There’s no precedent for Nobu, with its Michelin-worthy empire of restaurants and hotels. And it all started with an offer from Robert DeNiro that couldn’t be refused — eventually.
Nobu Matsuhisa turned down Robert DeNiro. They’d met a year earlier, sometime between Untouchables and Goodfellas. Like a million others since, DeNiro found himself enthralled by the black cod with miso that Matsuhisa served in his Los Angeles restaurant. Today it’s the most iconic dish at Nobu — in an empire that spans 55 restaurants and 36 hotels in nearly every corner of the world.
We imagine few could outright refuse Robert DeNiro in 1989. Matsuhisa flew to New York and heard his pitch, touring the site of the proposed restaurant — a Tribeca property as old, broken, and rat-infested as the rest of the neighborhood was in those days. And he said no. Not for any lack of imagination about what Tribeca would eventually become, but to stay full-time at a restaurant that still desperately needed him. DeNiro took the rejection well. Four years later, he asked again. “So, Nobu, how about it?” Matsuhisa recalled the conversation in his memoir years later. “Why don’t you come to New York again?”
This time it was a yes. In 1994, the first Nobu opened in Tribeca, a collaboration between Matsuhisa, DeNiro, and a Hollywood producer named Meir Teper, each extremely competent, well-connected, and passionate for a new venture. “As the Japanese saying goes, New York businessmen wouldn’t think twice about plucking out the eyes of a live horse,” remembered Matsuhisa, to put a fine point on the kind of pressure cooker that resulted in the Nobu empire.
Nobu went supernova — living proof of the New York tagline. If you can make it here… Today, Nobu’s not just a series of upscale restaurants and hotels, it’s a lifestyle brand all its own, complete with super-fans and diehards, and a portfolio that spans four continents. When you head to a Nobu, hotel or restaurant, you know what to expect.
But you won’t know everything. Matsuhisa began his career in Peru, where he adapted traditional Japanese cuisine to Peruvian ingredients for the first time and learned to invite alternative cultural traditions into his classic dishes. It’s a disservice to simmer all the artistry and craft of Nobu down to Japanese fusion, but it is that concept — fusion — that accounts for the remarkable success of the hotels.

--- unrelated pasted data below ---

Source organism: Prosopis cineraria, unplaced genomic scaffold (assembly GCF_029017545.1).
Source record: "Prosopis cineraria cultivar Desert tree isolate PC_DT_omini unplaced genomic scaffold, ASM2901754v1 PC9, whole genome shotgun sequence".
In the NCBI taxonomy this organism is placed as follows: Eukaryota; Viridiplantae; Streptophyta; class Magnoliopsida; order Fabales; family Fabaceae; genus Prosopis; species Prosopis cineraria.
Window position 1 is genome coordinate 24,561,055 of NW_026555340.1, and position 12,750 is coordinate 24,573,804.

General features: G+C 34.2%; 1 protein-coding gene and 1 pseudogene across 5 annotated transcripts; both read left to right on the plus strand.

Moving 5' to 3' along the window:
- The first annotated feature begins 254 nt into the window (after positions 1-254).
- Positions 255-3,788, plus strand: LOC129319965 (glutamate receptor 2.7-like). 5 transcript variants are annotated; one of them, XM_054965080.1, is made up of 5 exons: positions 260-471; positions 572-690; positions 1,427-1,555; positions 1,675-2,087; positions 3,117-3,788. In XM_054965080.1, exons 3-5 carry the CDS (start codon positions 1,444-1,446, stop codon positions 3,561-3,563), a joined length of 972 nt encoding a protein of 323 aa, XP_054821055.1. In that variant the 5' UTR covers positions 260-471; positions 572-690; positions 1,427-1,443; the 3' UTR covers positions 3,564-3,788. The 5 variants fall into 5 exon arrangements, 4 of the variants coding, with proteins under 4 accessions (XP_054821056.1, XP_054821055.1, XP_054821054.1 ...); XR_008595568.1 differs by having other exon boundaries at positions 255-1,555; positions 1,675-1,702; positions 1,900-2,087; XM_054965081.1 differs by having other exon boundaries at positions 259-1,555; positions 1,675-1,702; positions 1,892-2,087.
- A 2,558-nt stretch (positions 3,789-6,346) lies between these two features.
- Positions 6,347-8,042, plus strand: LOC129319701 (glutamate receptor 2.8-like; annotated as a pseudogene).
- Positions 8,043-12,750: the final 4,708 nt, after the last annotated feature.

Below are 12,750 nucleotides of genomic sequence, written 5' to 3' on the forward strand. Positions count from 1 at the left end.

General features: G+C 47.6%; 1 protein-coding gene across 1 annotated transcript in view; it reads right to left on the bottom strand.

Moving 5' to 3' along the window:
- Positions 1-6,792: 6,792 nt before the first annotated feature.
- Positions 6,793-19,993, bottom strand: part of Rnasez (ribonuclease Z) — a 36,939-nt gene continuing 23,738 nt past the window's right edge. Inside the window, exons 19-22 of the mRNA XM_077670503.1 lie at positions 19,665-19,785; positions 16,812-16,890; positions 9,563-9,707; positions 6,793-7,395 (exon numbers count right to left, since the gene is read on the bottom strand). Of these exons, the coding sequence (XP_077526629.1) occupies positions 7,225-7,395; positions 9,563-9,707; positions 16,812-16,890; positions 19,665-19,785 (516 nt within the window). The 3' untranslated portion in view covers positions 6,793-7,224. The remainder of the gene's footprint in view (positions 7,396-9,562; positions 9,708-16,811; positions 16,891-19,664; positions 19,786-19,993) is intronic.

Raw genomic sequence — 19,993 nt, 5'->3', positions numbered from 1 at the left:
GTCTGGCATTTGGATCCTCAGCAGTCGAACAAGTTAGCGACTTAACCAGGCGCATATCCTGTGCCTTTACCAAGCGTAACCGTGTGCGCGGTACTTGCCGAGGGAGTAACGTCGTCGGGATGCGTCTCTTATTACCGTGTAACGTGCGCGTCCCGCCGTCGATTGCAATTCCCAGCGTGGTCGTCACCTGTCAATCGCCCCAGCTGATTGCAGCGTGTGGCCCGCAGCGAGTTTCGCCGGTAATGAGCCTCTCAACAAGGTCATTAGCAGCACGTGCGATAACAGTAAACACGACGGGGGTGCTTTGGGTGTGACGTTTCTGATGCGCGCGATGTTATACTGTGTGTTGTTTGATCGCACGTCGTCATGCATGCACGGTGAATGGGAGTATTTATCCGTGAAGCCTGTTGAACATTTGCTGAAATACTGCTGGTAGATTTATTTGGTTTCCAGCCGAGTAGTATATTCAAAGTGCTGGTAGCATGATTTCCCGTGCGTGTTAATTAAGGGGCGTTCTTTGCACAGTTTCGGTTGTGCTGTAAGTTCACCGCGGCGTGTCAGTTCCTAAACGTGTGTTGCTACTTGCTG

The style of the Nobu hotels translates no matter the location. A design-forward Japanese minimalism defines most spaces, but as the Nobu hotels have expanded, they’ve shown a tasteful expertise in incorporating each setting into their spaces. You’ll find the classic Cycladic white walls in Nobu Santorini; industrial accents at Nobu Shoreditch; Andalusian fountains at Nobu Marbella.
There’s no disputing that these are restaurant-led hotels. Room service takes on an entirely new meaning when it includes the Nobu menu, and there’s usually at least one other restaurant on site (and several bars). There’s often a spa, and in certain cases it’s a collaboration with another of our favorite luxury brands, Six Senses. Everything is top-notch here, fit for Hollywood royalty. The clientele may skew high class, but there’s a certain comfort that goes with Nobu. Or, as one reviewer described the London Portman Square location: “the staff are better dressed than the guests.”
As a hospitality empire, Nobu is unprecedented. Restaurants that have been awarded Michelin stars. Hotels in the Tablet selection (like the ones below). Whichever you choose, expect a luxury boutique experience. Expect fantastic food. Expect a certain Japanese-tinged fusion with the local setting that we can only describe as: Nobu.
It’s a testament to the strength of the Nobu brand — and that of Santorini, for that matter — that you know exactly what to expect from this hotel. Nobu Santorini, the first of its name in Greece, stands on a cliffside in Imerovigli, with an enviable view of the island’s famed caldera. And while the hotel itself owes as much to the familiar Cycladic style of whitewashed stone houses as it does to Nobu’s signature architectural minimalism, it’s as stylish as anything on the island.